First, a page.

2017–2018 season[edit]

Kerry opened his season in mid-September, winning a bronze medal at the 2017 CS Lombardia Trophy and becoming the first Australian men's skater to finish on a Challenger Series podium.[6] A week later, he received the bronze medal at the 2017 CS Ondrej Nepela Trophy.

After parting ways with long time coach Tammy Gambill, Kerry confirmed his relocation to Moscow to train with Russian coach, Nikolai Morozov in mid-November.

Kerry was named to the Australian team for the 2018 Winter Olympics in November 2017, and won his fifth consecutive senior national title at the 2017 Australian National Championships in Brisbane in December.

Programs[edit]

Season Short program Free skating
2018-2019
[7]
2017–2018
[8][9]
2016–2017
[1]
2015–2016
[10]
2014–2015
[11]
  • Blue Drag
    by Allen Toussaint
  • Boilemaker Jazz Band
    by Allen Toussaint
2013–2014
[12]
2012–2013
[13]
  • Nothing Else Matters
    by Metallica
    performed by David Garrett
2011–2012
[14]
  • Third Movement Vivace Presto
    by Jon Lord
2010–2011
[15]
  • Dark Angel
    by Edvin Marton
  • Horizon
    by Paul Schwartz
  • Dark Angel
    by Edvin Marton
2009–2010
[16]
  • Final Flight
    by Toman Dandy
  • Faster
    by L Jules X
  • Smooth Criminal
    by Michael Jackson
  • Dirty Diana
    by Michael Jackson
  • Thriller
    by Michael Jackson
  • Beat It
    by Michael Jackson

Competitive highlights[edit]

GP: Grand Prix; CS: Challenger Series; JGP: Junior Grand Prix

International[17]
Event 08–09 09–10 10–11 11–12 12–13 13–14 14–15 15–16 16–17 17–18 18–19
Olympics 29th 20th
Worlds 33rd 20th 17th 15th 18th
Four Continents 18th 19th 21st 20th 17th 19th 11th 13th TBD
GP France 10th
GP NHK Trophy 12th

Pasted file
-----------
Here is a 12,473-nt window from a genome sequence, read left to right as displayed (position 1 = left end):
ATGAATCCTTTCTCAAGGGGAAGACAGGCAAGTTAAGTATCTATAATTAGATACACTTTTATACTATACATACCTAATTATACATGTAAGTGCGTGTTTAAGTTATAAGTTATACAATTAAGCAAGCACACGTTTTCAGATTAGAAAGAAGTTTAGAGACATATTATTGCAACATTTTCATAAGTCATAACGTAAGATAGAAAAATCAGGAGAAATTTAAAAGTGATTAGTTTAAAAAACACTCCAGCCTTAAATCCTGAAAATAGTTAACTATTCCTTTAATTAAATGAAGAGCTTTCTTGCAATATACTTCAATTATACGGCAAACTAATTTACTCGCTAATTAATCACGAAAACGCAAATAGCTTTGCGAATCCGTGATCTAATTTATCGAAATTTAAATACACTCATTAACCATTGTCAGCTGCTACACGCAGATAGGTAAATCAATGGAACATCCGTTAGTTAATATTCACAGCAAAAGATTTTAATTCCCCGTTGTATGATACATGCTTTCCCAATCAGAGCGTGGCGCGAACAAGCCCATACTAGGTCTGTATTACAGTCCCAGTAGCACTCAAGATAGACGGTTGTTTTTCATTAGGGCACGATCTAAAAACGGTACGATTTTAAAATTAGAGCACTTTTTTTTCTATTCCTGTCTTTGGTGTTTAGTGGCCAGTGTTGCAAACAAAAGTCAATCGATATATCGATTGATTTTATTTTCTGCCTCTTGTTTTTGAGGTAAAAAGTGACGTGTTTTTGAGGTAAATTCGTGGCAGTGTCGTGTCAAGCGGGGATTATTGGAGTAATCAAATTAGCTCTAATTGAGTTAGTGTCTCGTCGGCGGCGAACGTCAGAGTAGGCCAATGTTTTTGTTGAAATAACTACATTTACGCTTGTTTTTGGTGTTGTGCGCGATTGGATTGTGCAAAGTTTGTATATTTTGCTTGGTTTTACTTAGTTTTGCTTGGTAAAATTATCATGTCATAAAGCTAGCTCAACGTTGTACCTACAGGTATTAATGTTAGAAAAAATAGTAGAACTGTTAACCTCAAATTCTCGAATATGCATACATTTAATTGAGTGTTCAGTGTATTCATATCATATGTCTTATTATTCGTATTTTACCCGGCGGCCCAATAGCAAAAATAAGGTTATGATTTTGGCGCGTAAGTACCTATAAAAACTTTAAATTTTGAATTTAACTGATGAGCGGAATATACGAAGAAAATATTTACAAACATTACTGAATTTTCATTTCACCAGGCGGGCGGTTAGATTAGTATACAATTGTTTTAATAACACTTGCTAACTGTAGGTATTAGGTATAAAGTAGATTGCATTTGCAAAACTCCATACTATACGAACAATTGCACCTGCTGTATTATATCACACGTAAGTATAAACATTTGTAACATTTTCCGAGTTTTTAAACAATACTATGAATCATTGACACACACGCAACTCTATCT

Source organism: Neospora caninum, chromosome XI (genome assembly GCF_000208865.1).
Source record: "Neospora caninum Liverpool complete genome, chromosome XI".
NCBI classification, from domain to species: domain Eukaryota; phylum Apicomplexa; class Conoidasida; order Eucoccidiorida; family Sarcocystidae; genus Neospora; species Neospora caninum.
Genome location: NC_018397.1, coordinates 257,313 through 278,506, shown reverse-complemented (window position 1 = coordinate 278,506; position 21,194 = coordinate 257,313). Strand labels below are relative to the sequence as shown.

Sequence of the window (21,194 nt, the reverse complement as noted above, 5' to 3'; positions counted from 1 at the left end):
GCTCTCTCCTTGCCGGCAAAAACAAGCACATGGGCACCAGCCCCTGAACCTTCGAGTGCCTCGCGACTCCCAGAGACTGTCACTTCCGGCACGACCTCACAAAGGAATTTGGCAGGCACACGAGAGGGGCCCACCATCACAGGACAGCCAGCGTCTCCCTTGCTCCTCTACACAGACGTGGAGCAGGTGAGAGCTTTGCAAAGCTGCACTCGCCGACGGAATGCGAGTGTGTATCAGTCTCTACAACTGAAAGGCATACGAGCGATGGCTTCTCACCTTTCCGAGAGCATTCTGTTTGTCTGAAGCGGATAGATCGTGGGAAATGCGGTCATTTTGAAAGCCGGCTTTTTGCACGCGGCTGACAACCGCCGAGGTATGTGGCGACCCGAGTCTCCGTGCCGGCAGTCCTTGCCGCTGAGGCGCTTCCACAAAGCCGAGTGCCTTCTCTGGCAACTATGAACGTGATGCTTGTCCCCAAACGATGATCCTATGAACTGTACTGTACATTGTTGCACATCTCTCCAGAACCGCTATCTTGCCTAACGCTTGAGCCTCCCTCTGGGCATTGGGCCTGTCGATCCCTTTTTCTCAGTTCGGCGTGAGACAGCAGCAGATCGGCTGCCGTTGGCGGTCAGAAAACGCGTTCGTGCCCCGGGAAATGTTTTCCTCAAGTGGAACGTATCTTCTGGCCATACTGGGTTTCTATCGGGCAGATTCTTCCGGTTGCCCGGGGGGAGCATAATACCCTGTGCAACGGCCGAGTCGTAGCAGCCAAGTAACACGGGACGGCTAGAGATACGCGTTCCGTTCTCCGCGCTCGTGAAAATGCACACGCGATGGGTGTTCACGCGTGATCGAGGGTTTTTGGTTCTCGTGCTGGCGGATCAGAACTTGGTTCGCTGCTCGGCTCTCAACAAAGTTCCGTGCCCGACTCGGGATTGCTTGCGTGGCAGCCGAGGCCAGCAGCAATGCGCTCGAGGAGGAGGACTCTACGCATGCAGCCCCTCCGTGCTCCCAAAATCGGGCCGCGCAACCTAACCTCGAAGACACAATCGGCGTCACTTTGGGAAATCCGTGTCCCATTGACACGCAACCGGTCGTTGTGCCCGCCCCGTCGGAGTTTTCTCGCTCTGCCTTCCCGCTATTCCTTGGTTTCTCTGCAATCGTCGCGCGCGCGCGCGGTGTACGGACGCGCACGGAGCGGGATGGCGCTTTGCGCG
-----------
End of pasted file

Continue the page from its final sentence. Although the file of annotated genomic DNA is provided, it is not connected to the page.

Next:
GP Rostelecom 10th
GP Skate America 8th 10th
GP Skate Canada 11th 11th
CS Autumn Classic 11th WD
CS Golden Spin 5th
CS Lombardia 9th 3rd
CS Ondrej Nepela 3rd
CS U.S. Classic 4th
Asian Games 5th
Egna Spring Trophy 1st
Halloween Cup 1st
MNNT Cup 5th
Nebelhorn Trophy 8th
Nordics 3rd
Skate Down Under 1st
Winter Universiade TBD
International: Junior[17]
Junior Worlds 33rd 22nd 21st
JGP Australia 14th
JGP Estonia 5th
JGP Germany 21st 20th
JGP Latvia 5th
JGP U.K. 25th 14th
JGP U.S. 15th
NZ Winter Games 3rd J
National[17]
Australian Champ. 2nd J 1st J 1st J 1st 2nd 1st 1st 1st 1st 1st 1st
J = Junior level; P = Preliminary round

References[edit]

  1. ^ a b c d "Brendan Kerry: 2016/2017". International Skating Union. Archived from the original on 2 December 2016.
  2. ^ "Brendan Kerry". Australian Olympic Committee. Archived from the original on 28 August 2014. Retrieved 21 January 2014.
  3. ^ "Brendan KERRY". Organizing Committee of the XXII Olympic Winter Games. Archived from the original on 20 March 2014.
  4. ^ "ISU Grand Prix of Figure Skating 2015/16: Men" (PDF). International Skating Union. 23 November 2015.
  5. ^ "26° Gardena Spring Trophy 2016". www.fisg.it. Retrieved 2016-04-18.
  6. ^ "Back to back podiums for Kerry". Olympic Winter Institute of Australia. 24 September 2017. Archived from the original on 25 October 2017.
  7. ^ Cite error: The named reference ISU-1819 was invoked but never defined (see the help page).
  8. ^ "Brendan Kerry: 2017/2018". International Skating Union. Archived from the original on 17 October 2017.
  9. ^ Noonan, Belinda (8 September 2017). "Brendan Kerry is all business". Olympic Winter Institute of Australia. Archived from the original on 9 September 2017.
  10. ^ "Brendan Kerry: 2015/2016". International Skating Union. Archived from the original on 27 May 2016.
  11. ^ "Brendan Kerry: 2014/2015". International Skating Union. Archived from the original on 23 May 2015.
  12. ^ "Brendan Kerry: 2013/2014". International Skating Union. Archived from the original on 22 March 2014.
  13. ^ "Brendan Kerry: 2012/2013". International Skating Union. Archived from the original on 26 February 2013.
  14. ^ "Brendan Kerry: 2011/2012". International Skating Union. Archived from the original on 9 June 2012.
  15. ^ "Brendan Kerry: 2010/2011". International Skating Union. Archived from the original on 7 March 2012.
  16. ^ "Brendan Kerry: 2009/2010". International Skating Union. Archived from the original on 7 April 2010.
  17. ^ a b c "Competition Results: Brendan KERRY". International Skating Union.

External links[edit]

Media related to Brendan Kerry at Wikimedia Commons